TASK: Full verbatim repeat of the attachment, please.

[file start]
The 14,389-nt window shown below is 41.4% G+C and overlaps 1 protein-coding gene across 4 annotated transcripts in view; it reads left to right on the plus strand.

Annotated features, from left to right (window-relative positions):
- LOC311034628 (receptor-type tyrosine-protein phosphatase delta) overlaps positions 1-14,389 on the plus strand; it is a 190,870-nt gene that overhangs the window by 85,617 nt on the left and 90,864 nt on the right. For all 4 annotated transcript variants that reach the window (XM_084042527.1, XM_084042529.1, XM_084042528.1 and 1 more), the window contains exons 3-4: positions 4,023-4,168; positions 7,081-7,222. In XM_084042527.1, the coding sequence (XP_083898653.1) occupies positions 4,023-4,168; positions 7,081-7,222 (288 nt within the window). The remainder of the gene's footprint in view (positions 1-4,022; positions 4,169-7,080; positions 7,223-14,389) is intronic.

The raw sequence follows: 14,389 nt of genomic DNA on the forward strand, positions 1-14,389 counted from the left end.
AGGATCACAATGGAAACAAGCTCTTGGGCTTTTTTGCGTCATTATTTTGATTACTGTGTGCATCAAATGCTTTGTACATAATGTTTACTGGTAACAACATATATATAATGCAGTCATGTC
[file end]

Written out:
The 14,389-nt window shown below is 41.4% G+C and overlaps 1 protein-coding gene across 4 annotated transcripts in view; it reads left to right on the plus strand.

Annotated features, from left to right (window-relative positions):
- LOC311034628 (receptor-type tyrosine-protein phosphatase delta) overlaps positions 1-14,389 on the plus strand; it is a 190,870-nt gene that overhangs the window by 85,617 nt on the left and 90,864 nt on the right. For all 4 annotated transcript variants that reach the window (XM_084042527.1, XM_084042529.1, XM_084042528.1 and 1 more), the window contains exons 3-4: positions 4,023-4,168; positions 7,081-7,222. In XM_084042527.1, the coding sequence (XP_083898653.1) occupies positions 4,023-4,168; positions 7,081-7,222 (288 nt within the window). The remainder of the gene's footprint in view (positions 1-4,022; positions 4,169-7,080; positions 7,223-14,389) is intronic.

The raw sequence follows: 14,389 nt of genomic DNA on the forward strand, positions 1-14,389 counted from the left end.
AGGATCACAATGGAAACAAGCTCTTGGGCTTTTTTGCGTCATTATTTTGATTACTGTGTGCATCAAATGCTTTGTACATAATGTTTACTGGTAACAACATATATATAATGCAGTCATGTC